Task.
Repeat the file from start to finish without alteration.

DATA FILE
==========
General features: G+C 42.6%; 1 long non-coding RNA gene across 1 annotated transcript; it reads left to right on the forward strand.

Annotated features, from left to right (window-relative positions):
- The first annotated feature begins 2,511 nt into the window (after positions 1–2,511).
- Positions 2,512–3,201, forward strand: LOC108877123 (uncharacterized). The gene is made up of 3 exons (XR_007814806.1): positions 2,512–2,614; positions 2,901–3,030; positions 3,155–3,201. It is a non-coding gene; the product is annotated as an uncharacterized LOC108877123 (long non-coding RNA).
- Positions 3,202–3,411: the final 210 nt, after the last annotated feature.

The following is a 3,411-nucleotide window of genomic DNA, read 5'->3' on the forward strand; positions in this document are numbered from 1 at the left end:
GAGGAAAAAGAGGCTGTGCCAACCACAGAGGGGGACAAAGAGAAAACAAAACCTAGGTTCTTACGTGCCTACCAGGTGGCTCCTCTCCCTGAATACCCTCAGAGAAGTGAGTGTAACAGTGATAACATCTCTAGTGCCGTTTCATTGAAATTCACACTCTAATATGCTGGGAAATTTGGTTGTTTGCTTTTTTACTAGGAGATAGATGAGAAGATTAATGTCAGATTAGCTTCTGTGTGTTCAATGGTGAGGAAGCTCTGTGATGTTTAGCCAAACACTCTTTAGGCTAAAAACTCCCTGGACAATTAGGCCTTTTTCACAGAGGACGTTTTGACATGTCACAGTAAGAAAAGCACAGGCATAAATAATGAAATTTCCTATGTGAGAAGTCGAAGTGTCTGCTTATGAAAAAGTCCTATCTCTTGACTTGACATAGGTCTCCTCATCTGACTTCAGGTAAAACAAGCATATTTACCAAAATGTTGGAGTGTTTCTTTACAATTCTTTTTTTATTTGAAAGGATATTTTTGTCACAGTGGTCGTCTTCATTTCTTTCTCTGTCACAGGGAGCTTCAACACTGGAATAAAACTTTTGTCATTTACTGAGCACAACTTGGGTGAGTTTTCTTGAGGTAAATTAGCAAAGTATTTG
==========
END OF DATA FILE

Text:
General features: G+C 42.6%; 1 long non-coding RNA gene across 1 annotated transcript; it reads left to right on the forward strand.

Annotated features, from left to right (window-relative positions):
- The first annotated feature begins 2,511 nt into the window (after positions 1–2,511).
- Positions 2,512–3,201, forward strand: LOC108877123 (uncharacterized). The gene is made up of 3 exons (XR_007814806.1): positions 2,512–2,614; positions 2,901–3,030; positions 3,155–3,201. It is a non-coding gene; the product is annotated as an uncharacterized LOC108877123 (long non-coding RNA).
- Positions 3,202–3,411: the final 210 nt, after the last annotated feature.

The following is a 3,411-nucleotide window of genomic DNA, read 5'->3' on the forward strand; positions in this document are numbered from 1 at the left end:
GAGGAAAAAGAGGCTGTGCCAACCACAGAGGGGGACAAAGAGAAAACAAAACCTAGGTTCTTACGTGCCTACCAGGTGGCTCCTCTCCCTGAATACCCTCAGAGAAGTGAGTGTAACAGTGATAACATCTCTAGTGCCGTTTCATTGAAATTCACACTCTAATATGCTGGGAAATTTGGTTGTTTGCTTTTTTACTAGGAGATAGATGAGAAGATTAATGTCAGATTAGCTTCTGTGTGTTCAATGGTGAGGAAGCTCTGTGATGTTTAGCCAAACACTCTTTAGGCTAAAAACTCCCTGGACAATTAGGCCTTTTTCACAGAGGACGTTTTGACATGTCACAGTAAGAAAAGCACAGGCATAAATAATGAAATTTCCTATGTGAGAAGTCGAAGTGTCTGCTTATGAAAAAGTCCTATCTCTTGACTTGACATAGGTCTCCTCATCTGACTTCAGGTAAAACAAGCATATTTACCAAAATGTTGGAGTGTTTCTTTACAATTCTTTTTTTATTTGAAAGGATATTTTTGTCACAGTGGTCGTCTTCATTTCTTTCTCTGTCACAGGGAGCTTCAACACTGGAATAAAACTTTTGTCATTTACTGAGCACAACTTGGGTGAGTTTTCTTGAGGTAAATTAGCAAAGTATTTG